Sail-World.com : Double World champion, Tony Bouzaid, dies suddenly in New Zealand
Double World champion, Tony Bouzaid, dies suddenly in New Zealand
Sail-World is sorry to have to report the passing of former New Zealand Sailor of the Year, Tony Bouzaid, last Sunday night.
'Tony Bouzaid after winning the prestigious Sanders Cup in 1963'
He died suddenly en route to Auckland Hospital from his home on his beloved Great Barrier Island.
Tony was the son of top Auckland sailmaker and waterfront identity Leo Bouzaid, who began Sails and Covers, after John Burns (now Burnsco) closed their sailmaking division. Growing the venture into Auckland leading sail loft.
Tony and his brother Chris were born in Auckland, moving to Norfolk Island after their parents marriage split, then going to Brisbane before Tony returned to New Zealand at the age of 15 years. A few years later, Leo took sons Chris and Tony into the family business.
On Leo's sudden death, Chris and Tony took over the loft. Both were still in their teens. The two split their sailing careers to cover separate fields. You always buy sails off a successful sailor don't you? It worked.
Chris made his mark with the One Tonners in Rainbow II winner of the One Ton Cup, arguably the most prestigious trophy in sailing behind the America's Cup, while Tony made his mark in small boats. Winning the Sanders Cup in 1963 in Dunedin, sailing the three man X-class, and again in 1966, in Bluff, crewing for Don Lidgard before moving into 12ft skiffs - building the then radical foam and glass Query with Don Lidgard again as skipper.
They went on to win the Interdominion 12ft skiff Championship for the Silasec Trophy in 1967/68.
From the skiffs and X-class Tony Bouzaid moved into the Half Ton keelboats, commissioning the Laurie Davidson Waverider, which twice won the World Half Ton Cup in Poole England (1978) and Scheveningen, Netherlands in 1979. He had previously finished fourth in the same event in Sydney in 1977.
Tony Bouzaid was awarded the Sir Bernard Fergusson Trophy in 1979, for the New Zealand yachtsman of the Year followed by his brother Chris in 1980.
Mal and Tony Bouzaid -
The family firm of Sails and Covers became part of the Hood Sails empire. With bother Chris moving to USA to become President of Hood Sails. Tony stayed in New Zealand founding Structureflex which opened the then new area of flexible tanks and structures. The company is now described as being a world leader, specialising in the design and build of custom tensioned membrane structures, winning numerous international awards.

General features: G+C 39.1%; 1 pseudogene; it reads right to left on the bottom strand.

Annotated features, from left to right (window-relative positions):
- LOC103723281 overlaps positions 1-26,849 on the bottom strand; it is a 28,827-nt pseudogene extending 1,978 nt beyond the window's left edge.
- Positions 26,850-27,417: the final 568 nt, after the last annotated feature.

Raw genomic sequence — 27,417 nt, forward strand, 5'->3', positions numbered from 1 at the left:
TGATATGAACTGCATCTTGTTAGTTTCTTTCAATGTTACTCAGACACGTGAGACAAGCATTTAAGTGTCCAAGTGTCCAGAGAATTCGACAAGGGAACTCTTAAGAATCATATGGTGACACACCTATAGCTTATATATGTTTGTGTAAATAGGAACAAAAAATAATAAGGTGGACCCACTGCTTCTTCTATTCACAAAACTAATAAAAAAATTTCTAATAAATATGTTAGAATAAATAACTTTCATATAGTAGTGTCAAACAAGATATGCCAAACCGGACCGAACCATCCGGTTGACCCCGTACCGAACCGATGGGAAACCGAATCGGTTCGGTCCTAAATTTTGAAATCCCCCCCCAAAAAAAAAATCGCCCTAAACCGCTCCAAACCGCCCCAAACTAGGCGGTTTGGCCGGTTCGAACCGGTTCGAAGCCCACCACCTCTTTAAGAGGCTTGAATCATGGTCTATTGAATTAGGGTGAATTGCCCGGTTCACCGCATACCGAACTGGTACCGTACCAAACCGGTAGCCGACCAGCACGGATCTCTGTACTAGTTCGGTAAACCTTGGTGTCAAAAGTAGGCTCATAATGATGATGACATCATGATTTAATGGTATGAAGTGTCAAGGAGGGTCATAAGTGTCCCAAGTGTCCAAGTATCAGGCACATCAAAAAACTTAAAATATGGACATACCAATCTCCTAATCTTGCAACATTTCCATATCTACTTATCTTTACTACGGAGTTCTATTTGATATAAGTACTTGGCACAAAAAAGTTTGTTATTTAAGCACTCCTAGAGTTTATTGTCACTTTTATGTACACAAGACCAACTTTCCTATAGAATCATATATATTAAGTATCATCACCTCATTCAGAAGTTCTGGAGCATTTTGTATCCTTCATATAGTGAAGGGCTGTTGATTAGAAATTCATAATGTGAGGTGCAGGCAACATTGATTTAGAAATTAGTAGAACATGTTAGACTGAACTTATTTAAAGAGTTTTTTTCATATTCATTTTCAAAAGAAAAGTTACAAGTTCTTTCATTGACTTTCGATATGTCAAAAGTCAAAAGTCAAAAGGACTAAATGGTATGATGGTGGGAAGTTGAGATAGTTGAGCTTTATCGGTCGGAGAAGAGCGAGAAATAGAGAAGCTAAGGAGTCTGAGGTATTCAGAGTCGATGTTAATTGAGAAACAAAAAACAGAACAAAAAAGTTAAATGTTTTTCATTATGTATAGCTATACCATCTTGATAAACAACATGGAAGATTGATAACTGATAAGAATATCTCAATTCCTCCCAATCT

In 1992, Tony Bouzaid moved to Great Barrier Island where he and his wife ran a very popular guest house, FitzRoy House, at the same time he became very active in conservation and restoration of the surrounding land, initiating several projects. The most notable of these is the Glenfern Sanctuary project which offers visitors a rare opportunity to experience native wildlife on Great Barrier Island.
The Sanctuary is part of 230ha Kotuku Peninsula in the north of Great Barrier Island between Port FitzRoy and Port Abercrombie and is the result of 20 years hard work with over 10,000 native trees planted, an extensive track network and a swing bridge which enables visitors to climb into the crown of a 600 year old kauri tree.
A feature of the Sanctuary is the construction of a predator proof fence across the peninsula in 2008 and a pest eradication programme in 2009 eliminated the pests. It provides a safe habitat for many endangered native species including the black petrel and brown teal also the kaka and chevron skink and the recently introduced North Island robin.
Waverider, a former Half Ton Cup winner for NZL, in her original colours, is still racing - and competed at the Half Ton Classic Cup in Cowes earlier this year. - Event Media
Tony Bouzaid was also passionate about the cruising environment, particularly around the Great Barrier Island and Hauraki Gulf, and the preservation this treasure in its natural state for generations to enjoy.
He emailed his concerns a few weeks ago in early September: 'The proposed new legislation on aquaculture is going to affect the whole Gulf but more particularly Port FitzRoy by making it very simple to get licenses for marine farms to the detriment of recreational boating. Already an aquaculture zone 3 km x 1 km has been approved in the Firth off the coast of Coromandel almost on the track of the Te Kouma race!
'This was passed on 'Urgency' without any opposition submissions called for. As you know we have six mussel farms in Port FitzRoy now with a potential 10 more waiting for the legislation to be enacted. Port FitzRoy could become another Marlborough Sound with every anchorage filled with mussel farms except we are a lot smaller with a far greater density of recreational boats on the doorstep.'
Tony Bouzaid was a quiet achiever, who said little and did a lot.
In all of his projects, going right back to the then radical 12fter Query, Tony showed a ton of vision and achieved outstanding success. He was in his 71st year, and physically very athletic and fit.
Our condolences to his many friends and family.
Donations in lieu of flowers to his service may be made to Glenfern Sanctuary, c/- PO Box 31508, Milford 0741
Due to expected large numbers, the venue for Tony's service has been moved to Holy Trinity Cathedral, Parnell at 12 noon on Tuesday 25th October.
Glenfern Sanctuary showing the fence and FitzRoy House -
The target of Bouzaid’s new campaign - the insidious creep of mussel farms and aquaculture, in the Hauraki Gulf. The National Government’s objective is to take four times the current area for sea farming and is pushing through legislation to achieve that objective. - Christine Hansen Click Here to view large photo
by Richard Gladwell
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4:24 AM Fri 21 Oct 2011 GMT
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